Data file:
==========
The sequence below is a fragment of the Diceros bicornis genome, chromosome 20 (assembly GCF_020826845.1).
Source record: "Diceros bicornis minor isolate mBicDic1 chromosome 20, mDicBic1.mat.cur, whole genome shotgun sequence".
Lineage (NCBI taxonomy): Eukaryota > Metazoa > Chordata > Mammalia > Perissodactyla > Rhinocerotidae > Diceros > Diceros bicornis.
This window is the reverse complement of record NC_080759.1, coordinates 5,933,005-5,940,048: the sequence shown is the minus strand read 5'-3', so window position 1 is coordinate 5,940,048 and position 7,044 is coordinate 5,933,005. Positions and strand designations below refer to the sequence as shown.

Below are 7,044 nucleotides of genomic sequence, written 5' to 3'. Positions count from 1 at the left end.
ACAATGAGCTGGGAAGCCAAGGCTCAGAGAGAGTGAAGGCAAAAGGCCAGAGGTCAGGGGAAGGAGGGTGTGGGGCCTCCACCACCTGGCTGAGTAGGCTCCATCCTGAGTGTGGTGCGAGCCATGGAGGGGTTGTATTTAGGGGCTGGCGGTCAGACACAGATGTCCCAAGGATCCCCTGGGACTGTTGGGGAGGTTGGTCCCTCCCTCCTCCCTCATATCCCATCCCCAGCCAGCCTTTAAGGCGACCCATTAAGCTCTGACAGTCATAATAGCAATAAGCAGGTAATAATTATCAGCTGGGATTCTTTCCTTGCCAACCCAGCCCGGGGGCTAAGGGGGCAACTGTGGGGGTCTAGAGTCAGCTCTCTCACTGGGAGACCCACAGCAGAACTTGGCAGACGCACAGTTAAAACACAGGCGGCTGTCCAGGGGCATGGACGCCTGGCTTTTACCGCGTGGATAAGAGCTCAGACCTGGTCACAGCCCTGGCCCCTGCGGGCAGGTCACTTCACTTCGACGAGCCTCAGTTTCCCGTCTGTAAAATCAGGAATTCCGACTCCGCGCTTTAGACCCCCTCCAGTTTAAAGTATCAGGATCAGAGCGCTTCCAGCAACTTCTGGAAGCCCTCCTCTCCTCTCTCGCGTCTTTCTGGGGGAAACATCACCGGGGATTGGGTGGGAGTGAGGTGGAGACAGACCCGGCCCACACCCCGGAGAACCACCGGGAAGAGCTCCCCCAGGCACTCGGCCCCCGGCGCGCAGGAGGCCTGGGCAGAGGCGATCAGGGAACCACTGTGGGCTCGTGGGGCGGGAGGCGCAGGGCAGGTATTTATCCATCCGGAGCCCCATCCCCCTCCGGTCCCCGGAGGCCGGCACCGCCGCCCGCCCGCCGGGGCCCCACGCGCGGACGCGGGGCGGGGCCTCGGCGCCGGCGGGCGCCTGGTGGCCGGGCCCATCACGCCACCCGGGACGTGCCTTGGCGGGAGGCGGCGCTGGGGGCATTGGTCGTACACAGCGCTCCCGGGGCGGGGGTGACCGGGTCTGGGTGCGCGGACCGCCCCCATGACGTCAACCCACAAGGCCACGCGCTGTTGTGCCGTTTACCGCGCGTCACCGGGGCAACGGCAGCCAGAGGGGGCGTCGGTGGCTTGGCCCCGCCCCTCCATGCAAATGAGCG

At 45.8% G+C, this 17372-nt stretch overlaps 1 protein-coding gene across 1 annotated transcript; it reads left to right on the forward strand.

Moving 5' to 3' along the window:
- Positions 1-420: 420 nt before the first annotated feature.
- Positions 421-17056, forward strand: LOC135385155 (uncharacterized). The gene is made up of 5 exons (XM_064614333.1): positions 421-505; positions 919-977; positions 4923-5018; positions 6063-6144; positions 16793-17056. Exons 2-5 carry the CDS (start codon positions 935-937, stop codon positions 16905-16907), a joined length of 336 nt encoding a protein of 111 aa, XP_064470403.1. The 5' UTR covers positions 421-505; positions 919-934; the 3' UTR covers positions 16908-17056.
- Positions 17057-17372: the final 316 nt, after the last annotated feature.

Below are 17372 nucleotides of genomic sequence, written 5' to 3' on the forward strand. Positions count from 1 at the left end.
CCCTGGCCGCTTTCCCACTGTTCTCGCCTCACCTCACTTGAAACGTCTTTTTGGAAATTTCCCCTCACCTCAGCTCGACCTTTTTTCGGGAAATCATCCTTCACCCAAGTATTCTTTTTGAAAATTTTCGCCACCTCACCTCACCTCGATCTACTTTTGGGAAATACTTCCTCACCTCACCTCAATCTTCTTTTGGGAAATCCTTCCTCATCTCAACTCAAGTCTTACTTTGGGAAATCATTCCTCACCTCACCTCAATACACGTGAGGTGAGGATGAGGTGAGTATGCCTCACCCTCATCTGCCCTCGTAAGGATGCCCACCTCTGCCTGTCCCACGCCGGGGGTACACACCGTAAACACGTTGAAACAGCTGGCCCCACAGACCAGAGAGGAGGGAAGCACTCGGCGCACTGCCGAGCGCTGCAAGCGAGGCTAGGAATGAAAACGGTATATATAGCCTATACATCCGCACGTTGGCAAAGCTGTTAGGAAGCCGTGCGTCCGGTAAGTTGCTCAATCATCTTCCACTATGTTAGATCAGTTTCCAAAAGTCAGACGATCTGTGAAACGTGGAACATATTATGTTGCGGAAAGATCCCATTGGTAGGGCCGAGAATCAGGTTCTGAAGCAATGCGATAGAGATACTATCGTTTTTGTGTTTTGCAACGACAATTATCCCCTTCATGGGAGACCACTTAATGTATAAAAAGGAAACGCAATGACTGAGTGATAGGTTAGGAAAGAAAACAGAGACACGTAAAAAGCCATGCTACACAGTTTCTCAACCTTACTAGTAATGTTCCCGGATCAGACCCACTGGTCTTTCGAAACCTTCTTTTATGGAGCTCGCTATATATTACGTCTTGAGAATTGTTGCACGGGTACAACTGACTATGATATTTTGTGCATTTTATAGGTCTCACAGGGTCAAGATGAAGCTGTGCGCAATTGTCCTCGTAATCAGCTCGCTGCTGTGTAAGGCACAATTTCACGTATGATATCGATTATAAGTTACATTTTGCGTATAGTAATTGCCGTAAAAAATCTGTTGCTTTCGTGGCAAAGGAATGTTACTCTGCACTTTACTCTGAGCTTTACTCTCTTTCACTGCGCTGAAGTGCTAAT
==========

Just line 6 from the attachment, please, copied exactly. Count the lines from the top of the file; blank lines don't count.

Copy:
ACAATGAGCTGGGAAGCCAAGGCTCAGAGAGAGTGAAGGCAAAAGGCCAGAGGTCAGGGGAAGGAGGGTGTGGGGCCTCCACCACCTGGCTGAGTAGGCTCCATCCTGAGTGTGGTGCGAGCCATGGAGGGGTTGTATTTAGGGGCTGGCGGTCAGACACAGATGTCCCAAGGATCCCCTGGGACTGTTGGGGAGGTTGGTCCCTCCCTCCTCCCTCATATCCCATCCCCAGCCAGCCTTTAAGGCGACCCATTAAGCTCTGACAGTCATAATAGCAATAAGCAGGTAATAATTATCAGCTGGGATTCTTTCCTTGCCAACCCAGCCCGGGGGCTAAGGGGGCAACTGTGGGGGTCTAGAGTCAGCTCTCTCACTGGGAGACCCACAGCAGAACTTGGCAGACGCACAGTTAAAACACAGGCGGCTGTCCAGGGGCATGGACGCCTGGCTTTTACCGCGTGGATAAGAGCTCAGACCTGGTCACAGCCCTGGCCCCTGCGGGCAGGTCACTTCACTTCGACGAGCCTCAGTTTCCCGTCTGTAAAATCAGGAATTCCGACTCCGCGCTTTAGACCCCCTCCAGTTTAAAGTATCAGGATCAGAGCGCTTCCAGCAACTTCTGGAAGCCCTCCTCTCCTCTCTCGCGTCTTTCTGGGGGAAACATCACCGGGGATTGGGTGGGAGTGAGGTGGAGACAGACCCGGCCCACACCCCGGAGAACCACCGGGAAGAGCTCCCCCAGGCACTCGGCCCCCGGCGCGCAGGAGGCCTGGGCAGAGGCGATCAGGGAACCACTGTGGGCTCGTGGGGCGGGAGGCGCAGGGCAGGTATTTATCCATCCGGAGCCCCATCCCCCTCCGGTCCCCGGAGGCCGGCACCGCCGCCCGCCCGCCGGGGCCCCACGCGCGGACGCGGGGCGGGGCCTCGGCGCCGGCGGGCGCCTGGTGGCCGGGCCCATCACGCCACCCGGGACGTGCCTTGGCGGGAGGCGGCGCTGGGGGCATTGGTCGTACACAGCGCTCCCGGGGCGGGGGTGACCGGGTCTGGGTGCGCGGACCGCCCCCATGACGTCAACCCACAAGGCCACGCGCTGTTGTGCCGTTTACCGCGCGTCACCGGGGCAACGGCAGCCAGAGGGGGCGTCGGTGGCTTGGCCCCGCCCCTCCATGCAAATGAGCG